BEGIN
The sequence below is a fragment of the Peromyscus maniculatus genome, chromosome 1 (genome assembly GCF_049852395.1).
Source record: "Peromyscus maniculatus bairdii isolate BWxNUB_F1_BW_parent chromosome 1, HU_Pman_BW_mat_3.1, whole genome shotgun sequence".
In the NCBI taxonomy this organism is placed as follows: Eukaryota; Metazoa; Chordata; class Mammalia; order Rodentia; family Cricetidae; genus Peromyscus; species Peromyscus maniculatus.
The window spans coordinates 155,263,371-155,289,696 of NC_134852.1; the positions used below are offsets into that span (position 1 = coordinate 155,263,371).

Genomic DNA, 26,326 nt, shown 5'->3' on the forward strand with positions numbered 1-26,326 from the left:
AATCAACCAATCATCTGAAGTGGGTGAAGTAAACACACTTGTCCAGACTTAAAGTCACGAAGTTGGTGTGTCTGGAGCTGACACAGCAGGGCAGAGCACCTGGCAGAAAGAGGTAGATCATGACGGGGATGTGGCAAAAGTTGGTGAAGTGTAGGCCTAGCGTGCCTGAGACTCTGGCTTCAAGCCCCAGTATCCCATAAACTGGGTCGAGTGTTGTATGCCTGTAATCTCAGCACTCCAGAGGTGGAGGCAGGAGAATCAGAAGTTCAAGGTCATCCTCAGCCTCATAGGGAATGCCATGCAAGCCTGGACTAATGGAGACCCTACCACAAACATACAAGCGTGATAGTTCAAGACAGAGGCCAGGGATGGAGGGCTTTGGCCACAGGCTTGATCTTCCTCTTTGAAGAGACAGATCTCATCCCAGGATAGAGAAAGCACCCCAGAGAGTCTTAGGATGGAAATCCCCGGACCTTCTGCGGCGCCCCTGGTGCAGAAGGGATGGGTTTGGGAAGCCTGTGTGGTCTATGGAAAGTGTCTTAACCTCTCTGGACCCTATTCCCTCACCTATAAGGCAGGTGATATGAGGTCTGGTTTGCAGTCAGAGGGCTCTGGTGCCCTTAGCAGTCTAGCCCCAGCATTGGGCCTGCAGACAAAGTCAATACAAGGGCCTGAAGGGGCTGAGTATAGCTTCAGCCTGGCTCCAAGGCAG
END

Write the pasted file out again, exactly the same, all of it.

The sequence below is a fragment of the Peromyscus maniculatus genome, chromosome 1 (genome assembly GCF_049852395.1).
Source record: "Peromyscus maniculatus bairdii isolate BWxNUB_F1_BW_parent chromosome 1, HU_Pman_BW_mat_3.1, whole genome shotgun sequence".
In the NCBI taxonomy this organism is placed as follows: Eukaryota; Metazoa; Chordata; class Mammalia; order Rodentia; family Cricetidae; genus Peromyscus; species Peromyscus maniculatus.
The window spans coordinates 155,263,371-155,289,696 of NC_134852.1; the positions used below are offsets into that span (position 1 = coordinate 155,263,371).

Genomic DNA, 26,326 nt, shown 5'->3' on the forward strand with positions numbered 1-26,326 from the left:
AATCAACCAATCATCTGAAGTGGGTGAAGTAAACACACTTGTCCAGACTTAAAGTCACGAAGTTGGTGTGTCTGGAGCTGACACAGCAGGGCAGAGCACCTGGCAGAAAGAGGTAGATCATGACGGGGATGTGGCAAAAGTTGGTGAAGTGTAGGCCTAGCGTGCCTGAGACTCTGGCTTCAAGCCCCAGTATCCCATAAACTGGGTCGAGTGTTGTATGCCTGTAATCTCAGCACTCCAGAGGTGGAGGCAGGAGAATCAGAAGTTCAAGGTCATCCTCAGCCTCATAGGGAATGCCATGCAAGCCTGGACTAATGGAGACCCTACCACAAACATACAAGCGTGATAGTTCAAGACAGAGGCCAGGGATGGAGGGCTTTGGCCACAGGCTTGATCTTCCTCTTTGAAGAGACAGATCTCATCCCAGGATAGAGAAAGCACCCCAGAGAGTCTTAGGATGGAAATCCCCGGACCTTCTGCGGCGCCCCTGGTGCAGAAGGGATGGGTTTGGGAAGCCTGTGTGGTCTATGGAAAGTGTCTTAACCTCTCTGGACCCTATTCCCTCACCTATAAGGCAGGTGATATGAGGTCTGGTTTGCAGTCAGAGGGCTCTGGTGCCCTTAGCAGTCTAGCCCCAGCATTGGGCCTGCAGACAAAGTCAATACAAGGGCCTGAAGGGGCTGAGTATAGCTTCAGCCTGGCTCCAAGGCAG